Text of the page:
Nevertheless, the possible consequences of such an event – as far as they can be recognized – have not yet been intensively and systematically thought through in the literature or in official governmental documents. Indeed, research up to now on questions of vulnerability and risk reduction reveals gaps in measuring and analysing the potential vulnerability of the affected social sectors and their coping potentials. Some current research projects, however, are now moving in these directions, although it is natural risks such as earthquakes and floods that are at their centre. Integrated analyses of the consequences of a "power cut" scenario do not exist to our knowledge.
Objectives and approach
Following a request from Committee on it internal Affairs investigate how a long-lasting and widespread power cut is planned to affects critical infrastructures such as drinking water, sewage, information and communication systems, and financial and health services, particularly in the event of a cascading effect, spreading beyond state and national boundaries.
This technology assessment project focuses on following central topics and working steps:
- Identify the vulnerability of sample sectors and infrastructure facilities, including institutional vulnerability (organisations, procedures)
- Record the coping capacities in specific social and official sections.
- Overview and evaluation of instruments and set screws which reduce vulnerability (e.g., early warning systems, precautionary planning, effective insurance protection)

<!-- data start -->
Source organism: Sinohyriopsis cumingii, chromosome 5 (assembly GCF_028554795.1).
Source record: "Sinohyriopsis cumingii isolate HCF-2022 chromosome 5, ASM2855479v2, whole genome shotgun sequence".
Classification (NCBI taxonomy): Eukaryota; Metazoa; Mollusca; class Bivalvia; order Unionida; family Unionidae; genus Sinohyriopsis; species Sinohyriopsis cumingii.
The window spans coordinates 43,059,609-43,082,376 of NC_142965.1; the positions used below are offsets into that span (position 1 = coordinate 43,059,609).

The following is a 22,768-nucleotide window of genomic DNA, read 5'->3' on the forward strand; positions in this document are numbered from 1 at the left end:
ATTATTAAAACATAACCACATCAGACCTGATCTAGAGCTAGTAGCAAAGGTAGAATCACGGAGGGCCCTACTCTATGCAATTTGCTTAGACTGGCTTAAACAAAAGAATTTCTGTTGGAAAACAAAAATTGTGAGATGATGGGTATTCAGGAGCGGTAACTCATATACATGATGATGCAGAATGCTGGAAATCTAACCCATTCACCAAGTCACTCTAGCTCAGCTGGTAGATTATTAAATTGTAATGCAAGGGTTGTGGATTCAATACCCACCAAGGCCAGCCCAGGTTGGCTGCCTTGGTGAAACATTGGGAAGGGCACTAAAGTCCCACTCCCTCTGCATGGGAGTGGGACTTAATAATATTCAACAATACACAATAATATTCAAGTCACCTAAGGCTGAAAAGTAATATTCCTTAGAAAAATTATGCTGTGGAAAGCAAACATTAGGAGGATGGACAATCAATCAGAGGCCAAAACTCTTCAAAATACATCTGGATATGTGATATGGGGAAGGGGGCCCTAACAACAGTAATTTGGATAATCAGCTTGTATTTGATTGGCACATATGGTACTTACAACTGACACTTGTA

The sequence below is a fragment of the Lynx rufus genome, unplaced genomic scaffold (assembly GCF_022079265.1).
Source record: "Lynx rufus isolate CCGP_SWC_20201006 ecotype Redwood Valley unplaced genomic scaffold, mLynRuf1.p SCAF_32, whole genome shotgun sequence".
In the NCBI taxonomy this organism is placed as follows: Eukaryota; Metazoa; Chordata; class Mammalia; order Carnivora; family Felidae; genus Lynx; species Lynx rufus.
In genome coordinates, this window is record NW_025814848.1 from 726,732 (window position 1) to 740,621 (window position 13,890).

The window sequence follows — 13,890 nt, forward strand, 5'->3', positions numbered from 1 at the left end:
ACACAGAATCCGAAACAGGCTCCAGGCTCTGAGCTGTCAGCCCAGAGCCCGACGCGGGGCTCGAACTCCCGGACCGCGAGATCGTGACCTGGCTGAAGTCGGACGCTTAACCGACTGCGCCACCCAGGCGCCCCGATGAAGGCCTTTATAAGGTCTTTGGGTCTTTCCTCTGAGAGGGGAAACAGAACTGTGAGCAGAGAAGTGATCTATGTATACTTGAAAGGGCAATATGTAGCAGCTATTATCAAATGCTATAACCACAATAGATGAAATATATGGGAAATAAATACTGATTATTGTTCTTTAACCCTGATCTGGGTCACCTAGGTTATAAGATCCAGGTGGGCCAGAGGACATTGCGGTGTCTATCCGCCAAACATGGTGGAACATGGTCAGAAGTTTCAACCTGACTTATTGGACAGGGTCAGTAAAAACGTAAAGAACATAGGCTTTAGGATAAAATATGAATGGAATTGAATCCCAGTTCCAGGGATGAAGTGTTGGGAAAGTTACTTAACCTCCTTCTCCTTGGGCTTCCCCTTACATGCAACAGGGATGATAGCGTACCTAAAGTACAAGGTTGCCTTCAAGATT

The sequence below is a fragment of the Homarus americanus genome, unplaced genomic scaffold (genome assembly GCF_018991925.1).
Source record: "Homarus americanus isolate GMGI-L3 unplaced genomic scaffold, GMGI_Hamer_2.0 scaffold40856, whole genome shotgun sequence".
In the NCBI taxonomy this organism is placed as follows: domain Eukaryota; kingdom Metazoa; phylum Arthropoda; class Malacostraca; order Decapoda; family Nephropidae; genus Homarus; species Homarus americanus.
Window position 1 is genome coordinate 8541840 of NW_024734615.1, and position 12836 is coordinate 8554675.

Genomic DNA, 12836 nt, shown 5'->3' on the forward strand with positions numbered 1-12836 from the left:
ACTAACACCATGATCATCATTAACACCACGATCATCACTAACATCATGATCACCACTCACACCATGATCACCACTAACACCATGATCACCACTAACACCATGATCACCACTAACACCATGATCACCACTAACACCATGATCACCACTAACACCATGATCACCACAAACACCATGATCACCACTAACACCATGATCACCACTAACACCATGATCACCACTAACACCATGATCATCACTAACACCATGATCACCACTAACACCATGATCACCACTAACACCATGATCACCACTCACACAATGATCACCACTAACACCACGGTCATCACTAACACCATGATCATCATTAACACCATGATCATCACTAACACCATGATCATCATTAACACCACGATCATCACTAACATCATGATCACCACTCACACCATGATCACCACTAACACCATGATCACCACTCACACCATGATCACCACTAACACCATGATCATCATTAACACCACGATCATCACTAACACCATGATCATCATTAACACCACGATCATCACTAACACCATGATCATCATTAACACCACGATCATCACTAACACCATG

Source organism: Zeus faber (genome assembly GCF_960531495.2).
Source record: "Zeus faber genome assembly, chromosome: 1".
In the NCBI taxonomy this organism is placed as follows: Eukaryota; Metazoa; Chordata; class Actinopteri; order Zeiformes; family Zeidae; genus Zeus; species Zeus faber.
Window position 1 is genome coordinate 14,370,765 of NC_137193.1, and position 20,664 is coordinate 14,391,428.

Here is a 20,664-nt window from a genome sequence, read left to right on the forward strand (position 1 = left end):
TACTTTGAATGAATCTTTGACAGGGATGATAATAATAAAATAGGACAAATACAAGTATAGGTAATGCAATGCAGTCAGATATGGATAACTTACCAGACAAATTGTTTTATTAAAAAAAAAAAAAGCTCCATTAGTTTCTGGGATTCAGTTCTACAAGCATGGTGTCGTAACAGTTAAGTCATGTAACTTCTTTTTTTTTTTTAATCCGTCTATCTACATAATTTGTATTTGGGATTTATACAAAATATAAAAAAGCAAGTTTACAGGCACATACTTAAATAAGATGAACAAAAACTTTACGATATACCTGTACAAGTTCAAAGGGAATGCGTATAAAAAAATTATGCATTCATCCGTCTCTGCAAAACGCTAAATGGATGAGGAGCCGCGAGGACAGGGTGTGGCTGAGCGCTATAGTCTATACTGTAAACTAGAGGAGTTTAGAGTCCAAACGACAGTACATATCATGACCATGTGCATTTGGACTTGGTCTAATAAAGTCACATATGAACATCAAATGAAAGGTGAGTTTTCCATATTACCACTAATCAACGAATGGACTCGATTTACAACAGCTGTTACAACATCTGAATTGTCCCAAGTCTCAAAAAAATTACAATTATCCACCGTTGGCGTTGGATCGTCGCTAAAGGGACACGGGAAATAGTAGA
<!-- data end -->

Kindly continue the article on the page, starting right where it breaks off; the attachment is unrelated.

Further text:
- Case-specific work-up of the limits and possibilities of risk communication, sensitizing and informing the population, activating self-help potentials in the population, psychosocial prevention and aftercare.
- Possibilities and limits of warning and continuing instruction of the population and informing organisations of civil protection and disaster aid.
- Estimation of economic as well as social and ecological damage potentials.
Against the background of special political interests and the tasks of the select committee which initiated the topic, all analyses are equally orientated to answering the question of how well Germany is prepared for such a specific large-scale damage situation.
Due to the complex material, the very differentiated structures in terms of competence and actors in catastrophe management and civil protection (EU, Federal government, individual German states, private-public, civil-military) and the very scattered and incomplete situation in terms of literature, documents and data, it is very important to have a conceptual pre-phase in the project. By recording data and information and by means of (scientific) discussion, the aims of this are:
a) To elaborate preliminary results on the possible consequences and chain of consequences of a power cut in selected sectors and identify coping capacities and their deficits;
b) To develop conceptual, notional, and methodical considerations on an integrated vulnerability assessment based on a) for the main phase of the TAB project.
Analyses and reflections will be conducted from different perspectives and relate to:
- Selected and particularly "critical" sectors with regard to specific vulnerabilities, damage potentials and coping capacities
- Selected structures/networks (traffic, conventional/mobile telephone networks, disposal/supply)
- Challenges for various actors and structures and their coping capacities in critical sectors as well as, going beyond these boundaries, danger management within and outside the police, civil and military cooperation, public-private health systems, capacities for self-protection present in the population etc.